We’d do well then, to better understand these systems. In an ideal world, we’d be able to make decisions on changes to a service, funding or to processes based on a well-evidenced understanding of the wider impact that might have, given our knowledge of the system that the decision was taken in. Imagine for example, a model that showed reliably what was likely to happen across a range of acute services in an area when investment was made in x early intervention services.

Eric Pickles, Secretary of State for Communities and Local Government

Unfortunately, being able to do this scientifically requires an understanding of how the parts of the system fit together and interact, which most of us simply don’t have at the moment. Complexity theory also teaches us the ideal of total control and prediction is impossible because we cannot predict the effect of changes on such a complex system. However, we can do better than the silo-based approach we currently operate, in which decisions are made on the basis of evidence from separate parts of the system, which is then mixed with experience, expertise and knowledge from years of working within the system. This can be effective but the ability to provide robust, systems-based evidence could add a new perspective to this mix to help effective decision-making further.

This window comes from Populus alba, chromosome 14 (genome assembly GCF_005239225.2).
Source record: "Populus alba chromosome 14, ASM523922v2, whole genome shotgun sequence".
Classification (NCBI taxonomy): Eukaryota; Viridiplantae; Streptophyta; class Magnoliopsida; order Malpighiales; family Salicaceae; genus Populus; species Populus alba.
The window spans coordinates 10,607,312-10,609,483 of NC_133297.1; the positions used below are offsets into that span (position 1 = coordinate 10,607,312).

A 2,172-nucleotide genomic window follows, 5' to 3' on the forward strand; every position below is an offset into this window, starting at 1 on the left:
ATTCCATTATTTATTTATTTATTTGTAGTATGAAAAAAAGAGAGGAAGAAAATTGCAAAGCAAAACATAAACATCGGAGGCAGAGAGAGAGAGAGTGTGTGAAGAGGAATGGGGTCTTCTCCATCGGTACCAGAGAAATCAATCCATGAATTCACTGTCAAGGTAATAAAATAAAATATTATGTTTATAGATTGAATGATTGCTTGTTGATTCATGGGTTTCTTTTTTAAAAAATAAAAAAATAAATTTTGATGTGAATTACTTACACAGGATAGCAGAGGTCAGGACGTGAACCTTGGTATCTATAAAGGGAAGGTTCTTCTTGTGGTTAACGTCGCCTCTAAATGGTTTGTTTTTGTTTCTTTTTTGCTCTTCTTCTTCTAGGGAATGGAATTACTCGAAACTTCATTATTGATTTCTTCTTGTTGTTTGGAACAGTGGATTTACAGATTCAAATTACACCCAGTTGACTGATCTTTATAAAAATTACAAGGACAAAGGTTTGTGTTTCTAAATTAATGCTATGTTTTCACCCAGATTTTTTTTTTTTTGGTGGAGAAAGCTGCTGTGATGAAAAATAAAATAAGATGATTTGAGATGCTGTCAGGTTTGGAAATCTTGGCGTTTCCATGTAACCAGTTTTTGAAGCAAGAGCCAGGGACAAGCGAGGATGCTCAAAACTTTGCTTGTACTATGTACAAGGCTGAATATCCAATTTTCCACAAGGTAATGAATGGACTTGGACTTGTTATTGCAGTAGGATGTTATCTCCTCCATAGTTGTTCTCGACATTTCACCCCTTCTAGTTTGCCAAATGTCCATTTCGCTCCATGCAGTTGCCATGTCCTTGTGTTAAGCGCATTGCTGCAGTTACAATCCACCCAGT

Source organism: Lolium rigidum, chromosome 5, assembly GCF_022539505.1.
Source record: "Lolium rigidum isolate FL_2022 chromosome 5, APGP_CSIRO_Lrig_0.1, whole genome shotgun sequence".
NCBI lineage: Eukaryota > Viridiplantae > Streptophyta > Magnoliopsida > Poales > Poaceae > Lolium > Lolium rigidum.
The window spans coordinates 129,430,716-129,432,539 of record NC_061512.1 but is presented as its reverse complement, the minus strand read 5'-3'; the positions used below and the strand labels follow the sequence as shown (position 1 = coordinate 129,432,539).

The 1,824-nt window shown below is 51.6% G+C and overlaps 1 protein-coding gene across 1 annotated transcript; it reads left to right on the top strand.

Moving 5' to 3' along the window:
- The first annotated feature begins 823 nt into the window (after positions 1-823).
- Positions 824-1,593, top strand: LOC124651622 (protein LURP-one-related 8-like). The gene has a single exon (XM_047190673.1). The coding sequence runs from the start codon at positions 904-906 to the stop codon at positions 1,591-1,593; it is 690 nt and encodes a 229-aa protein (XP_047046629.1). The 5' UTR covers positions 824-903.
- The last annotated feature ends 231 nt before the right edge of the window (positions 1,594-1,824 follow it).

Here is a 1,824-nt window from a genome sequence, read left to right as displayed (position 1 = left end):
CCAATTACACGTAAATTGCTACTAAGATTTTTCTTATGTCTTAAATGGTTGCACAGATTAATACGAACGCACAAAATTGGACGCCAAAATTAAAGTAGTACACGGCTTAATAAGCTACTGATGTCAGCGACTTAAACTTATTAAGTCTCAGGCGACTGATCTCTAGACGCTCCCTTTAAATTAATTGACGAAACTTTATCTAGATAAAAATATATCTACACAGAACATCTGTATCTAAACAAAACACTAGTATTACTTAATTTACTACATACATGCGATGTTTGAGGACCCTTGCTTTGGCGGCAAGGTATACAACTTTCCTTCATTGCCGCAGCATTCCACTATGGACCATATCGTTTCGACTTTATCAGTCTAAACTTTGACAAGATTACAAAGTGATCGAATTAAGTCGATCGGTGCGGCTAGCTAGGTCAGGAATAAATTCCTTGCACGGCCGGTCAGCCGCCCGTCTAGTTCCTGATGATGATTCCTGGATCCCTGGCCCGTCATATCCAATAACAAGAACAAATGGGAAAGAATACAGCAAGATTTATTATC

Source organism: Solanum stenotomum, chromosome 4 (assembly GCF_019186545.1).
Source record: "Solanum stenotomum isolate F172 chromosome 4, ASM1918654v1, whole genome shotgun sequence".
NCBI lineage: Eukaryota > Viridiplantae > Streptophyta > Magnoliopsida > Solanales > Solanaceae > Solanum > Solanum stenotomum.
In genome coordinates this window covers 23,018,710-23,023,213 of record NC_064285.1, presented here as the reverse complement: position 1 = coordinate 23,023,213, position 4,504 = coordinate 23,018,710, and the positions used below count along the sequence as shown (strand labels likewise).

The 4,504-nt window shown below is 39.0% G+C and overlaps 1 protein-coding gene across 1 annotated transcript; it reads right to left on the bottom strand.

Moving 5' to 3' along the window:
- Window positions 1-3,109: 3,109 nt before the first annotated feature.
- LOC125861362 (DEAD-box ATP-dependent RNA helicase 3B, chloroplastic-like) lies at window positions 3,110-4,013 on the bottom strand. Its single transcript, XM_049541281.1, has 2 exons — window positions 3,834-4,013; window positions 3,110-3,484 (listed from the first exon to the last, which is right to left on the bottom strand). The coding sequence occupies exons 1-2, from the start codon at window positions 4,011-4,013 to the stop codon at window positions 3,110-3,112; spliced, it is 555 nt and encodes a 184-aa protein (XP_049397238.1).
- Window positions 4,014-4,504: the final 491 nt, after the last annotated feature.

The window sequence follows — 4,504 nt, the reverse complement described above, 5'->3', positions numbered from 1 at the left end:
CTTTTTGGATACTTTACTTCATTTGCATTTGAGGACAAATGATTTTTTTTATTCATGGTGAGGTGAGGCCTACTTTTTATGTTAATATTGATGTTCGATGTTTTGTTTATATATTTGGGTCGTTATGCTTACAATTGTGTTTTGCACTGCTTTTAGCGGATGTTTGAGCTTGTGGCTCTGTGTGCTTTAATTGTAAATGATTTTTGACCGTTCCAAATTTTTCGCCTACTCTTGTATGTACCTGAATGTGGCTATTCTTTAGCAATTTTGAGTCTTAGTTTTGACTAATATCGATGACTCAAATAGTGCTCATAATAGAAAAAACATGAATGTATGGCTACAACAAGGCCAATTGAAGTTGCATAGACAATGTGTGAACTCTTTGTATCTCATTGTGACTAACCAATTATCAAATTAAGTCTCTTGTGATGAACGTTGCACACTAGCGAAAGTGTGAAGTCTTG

On a really basic level, most of us don’t have access to anything like the kind of tech that could help out in comprehending and modelling complex systems, and as long as complexity remains the reserve of those with high-powered technology, its appeal and application will remain out of the reach of most.

Even if we did have the tech, we might not have the right data to put into it. Knowing what’s happening, where and when, and the impact it is having, is vital, and probably the key element in being able to accurately consider how we could do things better in the future; yet it’s too rarely done well. A shift to measuring outcomes indicators (rather than just throughput and output) is occurring, but to apply complexity approaches properly in public services we need to be smarter at collecting and analysing data from key points in our systems, and using the increasing ability of technology to capture and understand system flows in real time. The more this can be developed and supported the more likely we are to be able to make complex systems come to life in public policy. To repeat, Complexity theory tells us we can never achieve a perfectly controllable and predictable system but it ought to help us make sense of, and make decisions within, such a complex terrain.